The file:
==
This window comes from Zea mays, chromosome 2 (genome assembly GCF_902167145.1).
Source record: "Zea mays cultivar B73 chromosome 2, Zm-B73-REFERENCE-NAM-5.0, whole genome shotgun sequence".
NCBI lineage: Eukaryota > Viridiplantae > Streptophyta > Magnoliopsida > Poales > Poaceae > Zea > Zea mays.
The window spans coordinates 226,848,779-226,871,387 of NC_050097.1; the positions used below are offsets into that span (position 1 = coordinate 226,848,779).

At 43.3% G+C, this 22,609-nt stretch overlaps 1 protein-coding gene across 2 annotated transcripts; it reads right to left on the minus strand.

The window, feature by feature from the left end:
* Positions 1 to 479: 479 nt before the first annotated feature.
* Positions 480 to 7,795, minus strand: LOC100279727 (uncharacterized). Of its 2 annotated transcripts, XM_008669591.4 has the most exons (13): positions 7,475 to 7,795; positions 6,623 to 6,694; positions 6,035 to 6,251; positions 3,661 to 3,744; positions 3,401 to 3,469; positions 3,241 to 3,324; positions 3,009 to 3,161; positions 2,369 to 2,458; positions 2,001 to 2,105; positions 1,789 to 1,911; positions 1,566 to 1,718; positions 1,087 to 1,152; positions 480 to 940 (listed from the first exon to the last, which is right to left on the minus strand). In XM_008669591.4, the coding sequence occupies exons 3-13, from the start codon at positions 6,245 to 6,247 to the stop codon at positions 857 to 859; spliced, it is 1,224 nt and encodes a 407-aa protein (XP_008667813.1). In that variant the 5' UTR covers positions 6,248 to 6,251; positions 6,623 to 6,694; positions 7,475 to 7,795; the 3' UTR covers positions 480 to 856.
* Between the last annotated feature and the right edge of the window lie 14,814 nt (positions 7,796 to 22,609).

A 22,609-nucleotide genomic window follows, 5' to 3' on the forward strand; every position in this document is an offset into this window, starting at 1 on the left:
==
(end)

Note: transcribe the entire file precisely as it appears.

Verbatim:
This window comes from Zea mays, chromosome 2 (genome assembly GCF_902167145.1).
Source record: "Zea mays cultivar B73 chromosome 2, Zm-B73-REFERENCE-NAM-5.0, whole genome shotgun sequence".
NCBI lineage: Eukaryota > Viridiplantae > Streptophyta > Magnoliopsida > Poales > Poaceae > Zea > Zea mays.
The window spans coordinates 226,848,779-226,871,387 of NC_050097.1; the positions used below are offsets into that span (position 1 = coordinate 226,848,779).

At 43.3% G+C, this 22,609-nt stretch overlaps 1 protein-coding gene across 2 annotated transcripts; it reads right to left on the minus strand.

The window, feature by feature from the left end:
* Positions 1 to 479: 479 nt before the first annotated feature.
* Positions 480 to 7,795, minus strand: LOC100279727 (uncharacterized). Of its 2 annotated transcripts, XM_008669591.4 has the most exons (13): positions 7,475 to 7,795; positions 6,623 to 6,694; positions 6,035 to 6,251; positions 3,661 to 3,744; positions 3,401 to 3,469; positions 3,241 to 3,324; positions 3,009 to 3,161; positions 2,369 to 2,458; positions 2,001 to 2,105; positions 1,789 to 1,911; positions 1,566 to 1,718; positions 1,087 to 1,152; positions 480 to 940 (listed from the first exon to the last, which is right to left on the minus strand). In XM_008669591.4, the coding sequence occupies exons 3-13, from the start codon at positions 6,245 to 6,247 to the stop codon at positions 857 to 859; spliced, it is 1,224 nt and encodes a 407-aa protein (XP_008667813.1). In that variant the 5' UTR covers positions 6,248 to 6,251; positions 6,623 to 6,694; positions 7,475 to 7,795; the 3' UTR covers positions 480 to 856.
* Between the last annotated feature and the right edge of the window lie 14,814 nt (positions 7,796 to 22,609).

A 22,609-nucleotide genomic window follows, 5' to 3' on the forward strand; every position in this document is an offset into this window, starting at 1 on the left: